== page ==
5.     Observe a fixed sequence of acts in the handling of problems.

Weil laid down eight steps or acts. They are:

  1. Execute the appropriate and required processes of solution. (More on this later.)
  2. State the tentative solution or solutions.
  3. Choose one single tentative solution.
  4. Make all available theoretic test checks of the validity of the solution.
  5. Relate the solution to your planned priority of problems.
  6. Make any necessary alteration in the solution indicated by relating it to your total plan.
  7. Set up, where possible, measurements of the exactness of your solution.
  8. Set up, where possible, advance measurements such that, when your solution is actually put to the final pragmatic test of action, you can properly determine how successfully it worked.

Weil provided little in the way of elaboration on these eight steps. He asserted they should be clear enough to follow, and that additional clarity would occur as a result of putting them into practice. I tend to agree.

6.     Estimate, as well as you can, the loss-gain factor in probable solutions, and plan in advance the course of action if the solution is unsuccessful.

Weil's use of "probable" is worth explaining. Earlier in his book, in reviewing what he defined as the tools of thinking, he claimed that few knew the true meaning of probability. Most, he said, confused it with likelihood. Weil's view is that probable means credible or believable. As stated earlier, his book is most instructive.

Execution is Essential

Although tempted to add another general rule, Weil instead limited himself to pointing out that proper execution of the right solution is as essential to success as is finding the right solution. His concern stemmed from his observation that, in many cases, good solutions were often poorly executed, leading those involved to claim that the solutions, not their implementation, was at fault. This led, he believed, to a search for other solutions which, a priori, would be the wrong ones.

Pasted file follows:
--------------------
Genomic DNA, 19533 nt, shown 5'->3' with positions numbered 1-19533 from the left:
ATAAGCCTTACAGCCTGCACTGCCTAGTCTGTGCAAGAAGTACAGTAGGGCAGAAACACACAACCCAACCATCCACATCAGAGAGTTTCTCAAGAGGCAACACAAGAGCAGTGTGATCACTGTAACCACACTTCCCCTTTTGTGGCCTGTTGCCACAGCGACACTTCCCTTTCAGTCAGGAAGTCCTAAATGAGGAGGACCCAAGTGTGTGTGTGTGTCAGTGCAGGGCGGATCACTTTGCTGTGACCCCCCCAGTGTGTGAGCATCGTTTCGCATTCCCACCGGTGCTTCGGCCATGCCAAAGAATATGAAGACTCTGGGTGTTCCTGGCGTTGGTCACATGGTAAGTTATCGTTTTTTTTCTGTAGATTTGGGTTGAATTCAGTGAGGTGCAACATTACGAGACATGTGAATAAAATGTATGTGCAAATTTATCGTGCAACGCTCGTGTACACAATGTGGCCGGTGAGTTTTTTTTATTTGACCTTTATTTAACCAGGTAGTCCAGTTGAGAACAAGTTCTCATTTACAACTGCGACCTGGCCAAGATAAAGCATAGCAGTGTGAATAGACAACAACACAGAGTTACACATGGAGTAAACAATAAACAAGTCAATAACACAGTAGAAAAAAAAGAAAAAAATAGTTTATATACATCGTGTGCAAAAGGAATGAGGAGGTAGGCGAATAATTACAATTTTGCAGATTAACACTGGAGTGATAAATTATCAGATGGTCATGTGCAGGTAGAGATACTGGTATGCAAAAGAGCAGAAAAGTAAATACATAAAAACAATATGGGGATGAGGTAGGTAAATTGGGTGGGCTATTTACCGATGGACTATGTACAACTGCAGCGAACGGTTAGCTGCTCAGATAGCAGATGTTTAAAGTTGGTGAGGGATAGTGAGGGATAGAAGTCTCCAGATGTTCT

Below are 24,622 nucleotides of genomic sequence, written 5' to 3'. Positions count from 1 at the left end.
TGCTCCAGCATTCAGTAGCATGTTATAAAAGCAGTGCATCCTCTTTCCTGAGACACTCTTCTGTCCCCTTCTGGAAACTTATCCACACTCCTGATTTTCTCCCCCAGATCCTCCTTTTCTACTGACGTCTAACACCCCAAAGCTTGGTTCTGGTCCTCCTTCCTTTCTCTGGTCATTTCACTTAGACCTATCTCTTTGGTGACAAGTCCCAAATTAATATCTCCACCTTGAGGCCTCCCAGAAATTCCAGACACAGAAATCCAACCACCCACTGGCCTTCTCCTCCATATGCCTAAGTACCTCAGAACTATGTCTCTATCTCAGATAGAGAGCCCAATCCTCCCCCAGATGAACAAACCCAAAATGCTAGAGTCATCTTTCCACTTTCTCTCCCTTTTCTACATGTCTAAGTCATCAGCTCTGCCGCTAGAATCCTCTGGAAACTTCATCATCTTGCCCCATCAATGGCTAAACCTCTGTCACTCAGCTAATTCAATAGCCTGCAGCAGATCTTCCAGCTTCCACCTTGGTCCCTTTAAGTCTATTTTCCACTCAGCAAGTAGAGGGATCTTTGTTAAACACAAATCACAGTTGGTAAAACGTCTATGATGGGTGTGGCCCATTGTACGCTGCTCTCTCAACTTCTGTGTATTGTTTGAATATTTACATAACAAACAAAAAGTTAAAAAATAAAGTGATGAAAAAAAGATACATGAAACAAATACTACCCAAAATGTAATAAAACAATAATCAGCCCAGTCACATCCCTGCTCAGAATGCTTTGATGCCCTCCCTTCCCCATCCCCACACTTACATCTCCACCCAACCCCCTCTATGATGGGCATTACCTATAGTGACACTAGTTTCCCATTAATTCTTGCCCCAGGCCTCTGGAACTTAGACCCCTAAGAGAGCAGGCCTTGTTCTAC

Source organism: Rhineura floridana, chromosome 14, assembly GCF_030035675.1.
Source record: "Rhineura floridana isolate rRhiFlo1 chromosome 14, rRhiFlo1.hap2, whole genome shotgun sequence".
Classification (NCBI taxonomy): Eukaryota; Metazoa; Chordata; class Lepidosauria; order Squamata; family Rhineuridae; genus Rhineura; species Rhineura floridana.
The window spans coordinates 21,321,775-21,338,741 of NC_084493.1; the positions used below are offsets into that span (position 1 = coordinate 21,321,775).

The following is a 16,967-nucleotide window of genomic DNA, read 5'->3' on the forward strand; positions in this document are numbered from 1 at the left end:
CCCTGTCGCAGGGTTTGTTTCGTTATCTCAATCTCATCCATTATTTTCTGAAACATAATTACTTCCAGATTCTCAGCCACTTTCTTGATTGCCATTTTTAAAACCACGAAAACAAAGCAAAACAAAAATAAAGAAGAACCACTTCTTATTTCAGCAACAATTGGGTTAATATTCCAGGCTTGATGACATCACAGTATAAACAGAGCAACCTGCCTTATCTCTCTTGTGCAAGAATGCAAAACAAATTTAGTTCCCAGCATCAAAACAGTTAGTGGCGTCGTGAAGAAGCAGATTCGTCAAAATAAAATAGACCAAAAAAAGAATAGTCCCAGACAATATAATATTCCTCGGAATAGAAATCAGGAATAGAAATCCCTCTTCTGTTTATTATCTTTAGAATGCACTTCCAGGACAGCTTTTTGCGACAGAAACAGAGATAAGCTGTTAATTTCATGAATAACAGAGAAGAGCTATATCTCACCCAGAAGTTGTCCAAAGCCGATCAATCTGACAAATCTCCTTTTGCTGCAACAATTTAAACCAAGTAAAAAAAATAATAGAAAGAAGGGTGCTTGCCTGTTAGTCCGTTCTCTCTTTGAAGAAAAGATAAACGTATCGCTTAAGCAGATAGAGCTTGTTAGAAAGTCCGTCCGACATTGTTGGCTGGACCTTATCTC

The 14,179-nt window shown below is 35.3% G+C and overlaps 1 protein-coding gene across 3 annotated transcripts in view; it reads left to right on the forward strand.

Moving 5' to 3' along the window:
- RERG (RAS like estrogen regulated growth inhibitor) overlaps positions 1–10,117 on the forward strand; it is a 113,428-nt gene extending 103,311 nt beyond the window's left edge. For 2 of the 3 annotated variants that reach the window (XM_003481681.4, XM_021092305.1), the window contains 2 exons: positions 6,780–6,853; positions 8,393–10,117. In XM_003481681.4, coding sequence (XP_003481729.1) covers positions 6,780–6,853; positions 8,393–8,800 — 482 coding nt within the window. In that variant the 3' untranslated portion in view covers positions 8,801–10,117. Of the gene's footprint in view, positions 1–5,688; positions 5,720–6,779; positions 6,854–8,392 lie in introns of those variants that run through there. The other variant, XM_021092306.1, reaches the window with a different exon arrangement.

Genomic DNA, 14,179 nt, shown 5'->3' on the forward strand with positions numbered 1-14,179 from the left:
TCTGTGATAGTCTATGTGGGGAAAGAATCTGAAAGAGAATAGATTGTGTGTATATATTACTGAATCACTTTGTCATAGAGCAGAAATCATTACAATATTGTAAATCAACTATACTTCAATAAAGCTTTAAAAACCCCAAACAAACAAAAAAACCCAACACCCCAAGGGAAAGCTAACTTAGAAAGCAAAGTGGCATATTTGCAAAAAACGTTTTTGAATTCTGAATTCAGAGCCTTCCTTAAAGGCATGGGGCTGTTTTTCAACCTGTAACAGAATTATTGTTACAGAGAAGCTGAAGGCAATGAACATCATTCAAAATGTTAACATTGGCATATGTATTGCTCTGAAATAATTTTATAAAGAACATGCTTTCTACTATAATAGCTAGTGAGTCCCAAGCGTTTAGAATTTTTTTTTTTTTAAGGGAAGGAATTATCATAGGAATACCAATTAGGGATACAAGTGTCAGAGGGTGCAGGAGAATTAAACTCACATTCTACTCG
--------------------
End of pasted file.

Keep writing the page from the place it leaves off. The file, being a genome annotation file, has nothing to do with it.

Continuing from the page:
The "Appropriate and Required Processes of Solution"

Weil's six rules for better thinking were preceded by a discussion of six tools for use in thinking. It was to the proper use of these tools that the first of the eight acts above refers.  These tools can be listed but not elaborated upon in a paper this brief. They are:

  1. Intuition
  2. Formal Logic
  3. Semantics
  4. Voluntarist Logic
  5. Symbolic Logic
  6. The Continuum

Weil defined thinking as "the process of arranging experience into patterns." Thus he argued, we cannot think about things we have not experienced. (Experience, by the way, need not be firsthand.)

Intuition, to Weil, was thinking at a subconscious level. Weil felt strongly that "trained intuition," that is, the intuition of a person who has worked hard at mastering the other tools of thinking, deserved its own status as a tool for thinking. But, in deference to his own insistence on careful classification, he allowed that trained intuition was more properly a subdivision of intuition.

Six rules and six tools. Such was the substance of Richard Weil's book. For my money, it belongs on every manager's desk or bookshelf, but only after it has been carefully read. In this regard, Weil offered up yet another piece of advice: He encouraged his readers to read Mortimer Adler's How to Read A Book, which I am doing and which I am able to do because it is still in print. I am sorry to report that Weil's book is no longer in print. But, as he said of the many books he summarized in the course of writing his book, "I think I have given you the gist of what the author had to say."

Reference

Weil, R. (1940). The Art of Practical Thinking. Simon and Schuster: New York.

 

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This page last updated on June 27, 2015